Search tips
Search criteria 


Logo of bmjThis ArticleThe BMJ
BMJ. 2007 August 25; 335(7616): 368.
PMCID: PMC1952497
Shortcuts from Other Journals

HPV vaccines don't help treat existing infections

Women already infected with human papilloma virus (HPV) don't benefit from vaccination with the bivalent HPV-16/18 L1 virus-like particle vaccine. In a phase III trial, more than 2000 women with confirmed HPV DNA in cervical specimens, aged 18-25 years, were randomised to receive three doses of the vaccine or a control vaccine for hepatitis A.

Vaccination with HPV-16/18 vaccine didn't improve clearance of type 16 or type 18 HPV at six or 12 months of follow-up. At six months, women randomised to the intervention had an HPV-16/18 virus clearance rate of 33.4% (82/248), compared with 31.6% (95/298) in the control group, giving a vaccine efficacy for viral clearance of 2.5% (95% CI −9.8% to 13.5%). Corresponding rates at 12 months were 48.8% (86/177) and 49.8% (110/220), and vaccine efficacy for viral clearance was −2.0% (−24.3% to 16.3%).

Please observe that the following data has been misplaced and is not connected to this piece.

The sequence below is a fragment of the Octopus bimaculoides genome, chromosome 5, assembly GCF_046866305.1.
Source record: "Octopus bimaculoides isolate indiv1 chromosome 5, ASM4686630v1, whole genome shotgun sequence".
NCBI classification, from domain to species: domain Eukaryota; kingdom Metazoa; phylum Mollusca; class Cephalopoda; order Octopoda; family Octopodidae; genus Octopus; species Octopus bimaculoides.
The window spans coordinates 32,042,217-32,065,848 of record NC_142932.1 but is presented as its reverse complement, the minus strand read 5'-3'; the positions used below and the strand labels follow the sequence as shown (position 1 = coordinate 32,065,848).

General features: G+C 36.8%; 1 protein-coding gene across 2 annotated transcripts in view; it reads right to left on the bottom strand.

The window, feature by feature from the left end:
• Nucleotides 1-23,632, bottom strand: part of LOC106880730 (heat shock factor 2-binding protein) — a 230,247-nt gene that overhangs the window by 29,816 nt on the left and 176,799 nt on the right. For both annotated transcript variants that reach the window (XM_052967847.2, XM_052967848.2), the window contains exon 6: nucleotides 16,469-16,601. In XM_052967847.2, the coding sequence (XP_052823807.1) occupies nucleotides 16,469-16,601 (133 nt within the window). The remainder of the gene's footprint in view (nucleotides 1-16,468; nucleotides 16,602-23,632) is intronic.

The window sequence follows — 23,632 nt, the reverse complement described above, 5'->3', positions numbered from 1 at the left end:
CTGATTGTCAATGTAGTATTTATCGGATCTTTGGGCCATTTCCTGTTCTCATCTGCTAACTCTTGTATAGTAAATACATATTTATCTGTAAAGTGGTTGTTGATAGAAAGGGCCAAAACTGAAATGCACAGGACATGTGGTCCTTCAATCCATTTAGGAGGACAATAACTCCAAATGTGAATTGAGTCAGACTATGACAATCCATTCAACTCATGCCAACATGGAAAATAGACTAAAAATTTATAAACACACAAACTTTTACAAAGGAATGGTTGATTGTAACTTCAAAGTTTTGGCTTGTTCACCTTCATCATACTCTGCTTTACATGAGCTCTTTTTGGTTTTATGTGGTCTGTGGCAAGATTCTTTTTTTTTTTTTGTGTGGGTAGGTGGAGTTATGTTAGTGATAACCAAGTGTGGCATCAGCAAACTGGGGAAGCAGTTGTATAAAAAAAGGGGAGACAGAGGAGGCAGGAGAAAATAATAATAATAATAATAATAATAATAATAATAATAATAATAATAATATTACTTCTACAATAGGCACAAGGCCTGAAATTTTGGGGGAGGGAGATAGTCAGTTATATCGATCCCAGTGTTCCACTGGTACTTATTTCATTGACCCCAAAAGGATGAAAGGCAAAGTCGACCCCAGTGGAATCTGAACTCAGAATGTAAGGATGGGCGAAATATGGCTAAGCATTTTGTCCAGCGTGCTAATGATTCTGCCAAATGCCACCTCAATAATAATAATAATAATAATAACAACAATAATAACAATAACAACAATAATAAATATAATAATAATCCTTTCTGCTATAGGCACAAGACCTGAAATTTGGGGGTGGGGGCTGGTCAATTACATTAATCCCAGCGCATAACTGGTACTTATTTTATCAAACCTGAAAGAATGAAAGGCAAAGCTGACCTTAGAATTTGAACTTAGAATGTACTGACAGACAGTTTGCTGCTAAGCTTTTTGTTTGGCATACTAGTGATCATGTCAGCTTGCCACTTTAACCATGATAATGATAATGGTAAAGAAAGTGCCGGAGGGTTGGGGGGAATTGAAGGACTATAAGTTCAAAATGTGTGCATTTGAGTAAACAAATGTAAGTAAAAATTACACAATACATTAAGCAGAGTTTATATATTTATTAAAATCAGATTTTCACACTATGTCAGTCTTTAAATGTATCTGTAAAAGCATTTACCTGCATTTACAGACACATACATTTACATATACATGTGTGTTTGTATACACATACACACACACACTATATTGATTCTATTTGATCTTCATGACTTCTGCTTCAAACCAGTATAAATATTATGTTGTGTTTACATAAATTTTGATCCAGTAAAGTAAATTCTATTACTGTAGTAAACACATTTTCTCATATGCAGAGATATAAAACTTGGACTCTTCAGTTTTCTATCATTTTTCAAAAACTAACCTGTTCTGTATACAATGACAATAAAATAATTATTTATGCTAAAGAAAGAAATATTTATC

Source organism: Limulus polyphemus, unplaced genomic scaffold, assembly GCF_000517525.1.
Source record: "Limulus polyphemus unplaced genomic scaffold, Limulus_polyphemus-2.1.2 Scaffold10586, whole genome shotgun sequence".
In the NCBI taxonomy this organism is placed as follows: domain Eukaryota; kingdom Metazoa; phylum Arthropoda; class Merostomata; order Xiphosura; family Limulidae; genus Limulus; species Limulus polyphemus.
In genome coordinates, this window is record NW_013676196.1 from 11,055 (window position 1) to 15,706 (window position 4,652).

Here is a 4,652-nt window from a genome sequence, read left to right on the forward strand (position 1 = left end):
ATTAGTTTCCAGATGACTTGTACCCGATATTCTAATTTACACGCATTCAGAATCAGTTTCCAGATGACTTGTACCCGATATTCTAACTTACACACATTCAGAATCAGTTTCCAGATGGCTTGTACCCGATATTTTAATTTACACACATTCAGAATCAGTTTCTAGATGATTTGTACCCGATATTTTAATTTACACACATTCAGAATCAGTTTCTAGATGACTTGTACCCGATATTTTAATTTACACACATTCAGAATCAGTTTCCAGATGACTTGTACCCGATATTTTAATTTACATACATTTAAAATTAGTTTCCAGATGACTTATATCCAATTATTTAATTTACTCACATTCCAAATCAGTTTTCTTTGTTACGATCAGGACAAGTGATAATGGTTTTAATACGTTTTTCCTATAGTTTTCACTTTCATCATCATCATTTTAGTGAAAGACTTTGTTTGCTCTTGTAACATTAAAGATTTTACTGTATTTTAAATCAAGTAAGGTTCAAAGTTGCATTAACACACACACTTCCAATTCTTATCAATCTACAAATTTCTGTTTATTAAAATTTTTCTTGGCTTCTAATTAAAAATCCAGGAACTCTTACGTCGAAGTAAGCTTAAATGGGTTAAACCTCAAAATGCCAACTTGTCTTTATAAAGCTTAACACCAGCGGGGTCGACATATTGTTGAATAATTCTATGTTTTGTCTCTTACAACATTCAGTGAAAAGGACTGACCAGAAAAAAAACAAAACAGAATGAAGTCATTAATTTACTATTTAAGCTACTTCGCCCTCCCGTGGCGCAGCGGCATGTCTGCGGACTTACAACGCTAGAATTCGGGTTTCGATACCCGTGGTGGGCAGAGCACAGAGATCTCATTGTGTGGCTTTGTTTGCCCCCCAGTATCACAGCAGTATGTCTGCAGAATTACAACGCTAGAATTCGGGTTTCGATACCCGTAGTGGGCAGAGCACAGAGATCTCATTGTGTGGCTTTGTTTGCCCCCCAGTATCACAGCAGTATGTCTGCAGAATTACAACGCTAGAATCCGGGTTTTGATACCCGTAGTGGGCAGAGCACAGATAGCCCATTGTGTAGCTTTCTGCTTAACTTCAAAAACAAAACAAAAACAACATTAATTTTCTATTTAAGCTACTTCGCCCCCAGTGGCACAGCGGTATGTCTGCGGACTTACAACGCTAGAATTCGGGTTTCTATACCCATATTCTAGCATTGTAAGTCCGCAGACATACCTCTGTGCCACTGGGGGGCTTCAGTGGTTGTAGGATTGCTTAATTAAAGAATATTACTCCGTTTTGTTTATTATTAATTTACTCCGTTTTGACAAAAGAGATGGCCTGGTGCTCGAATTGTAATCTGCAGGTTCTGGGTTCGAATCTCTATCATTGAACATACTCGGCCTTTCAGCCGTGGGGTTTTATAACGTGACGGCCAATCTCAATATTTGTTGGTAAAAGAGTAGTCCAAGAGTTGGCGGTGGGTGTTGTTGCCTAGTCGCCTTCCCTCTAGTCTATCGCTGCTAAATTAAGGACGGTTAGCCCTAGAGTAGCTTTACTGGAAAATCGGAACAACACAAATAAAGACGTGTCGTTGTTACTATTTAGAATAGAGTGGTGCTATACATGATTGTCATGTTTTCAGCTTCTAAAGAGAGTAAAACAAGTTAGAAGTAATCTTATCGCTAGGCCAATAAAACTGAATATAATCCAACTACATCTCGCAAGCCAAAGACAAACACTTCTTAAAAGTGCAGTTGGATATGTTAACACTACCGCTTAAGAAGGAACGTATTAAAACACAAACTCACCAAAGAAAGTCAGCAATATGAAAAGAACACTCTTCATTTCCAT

A linked editorial (p 805) says these results are consistent with those of a recent trial of the quadrivalent HPV-6/11/16/18 vaccine, which didn't slow down progression to cervical intraepithelial neoplasia in women infected with HPV at baseline. These new results confirm that neither vaccine works therapeutically. Policies should still aim to vaccinate girls before they first have sex. The cost effectiveness of vaccinating older women should be assessed in the future.


Articles from The BMJ are provided here courtesy of BMJ Publishing Group